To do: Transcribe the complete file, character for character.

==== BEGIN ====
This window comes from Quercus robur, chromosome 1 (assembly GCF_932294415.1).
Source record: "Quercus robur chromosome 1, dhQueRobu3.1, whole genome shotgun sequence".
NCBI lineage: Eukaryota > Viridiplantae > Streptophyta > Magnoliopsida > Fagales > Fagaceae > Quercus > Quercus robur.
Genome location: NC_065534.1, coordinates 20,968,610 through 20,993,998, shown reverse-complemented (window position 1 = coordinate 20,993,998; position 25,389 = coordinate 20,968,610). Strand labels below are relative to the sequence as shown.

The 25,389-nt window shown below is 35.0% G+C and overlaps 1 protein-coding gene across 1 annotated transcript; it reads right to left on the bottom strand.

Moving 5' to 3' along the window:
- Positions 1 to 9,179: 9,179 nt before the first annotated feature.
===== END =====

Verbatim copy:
This window comes from Quercus robur, chromosome 1 (assembly GCF_932294415.1).
Source record: "Quercus robur chromosome 1, dhQueRobu3.1, whole genome shotgun sequence".
NCBI lineage: Eukaryota > Viridiplantae > Streptophyta > Magnoliopsida > Fagales > Fagaceae > Quercus > Quercus robur.
Genome location: NC_065534.1, coordinates 20,968,610 through 20,993,998, shown reverse-complemented (window position 1 = coordinate 20,993,998; position 25,389 = coordinate 20,968,610). Strand labels below are relative to the sequence as shown.

The 25,389-nt window shown below is 35.0% G+C and overlaps 1 protein-coding gene across 1 annotated transcript; it reads right to left on the bottom strand.

Moving 5' to 3' along the window:
- Positions 1 to 9,179: 9,179 nt before the first annotated feature.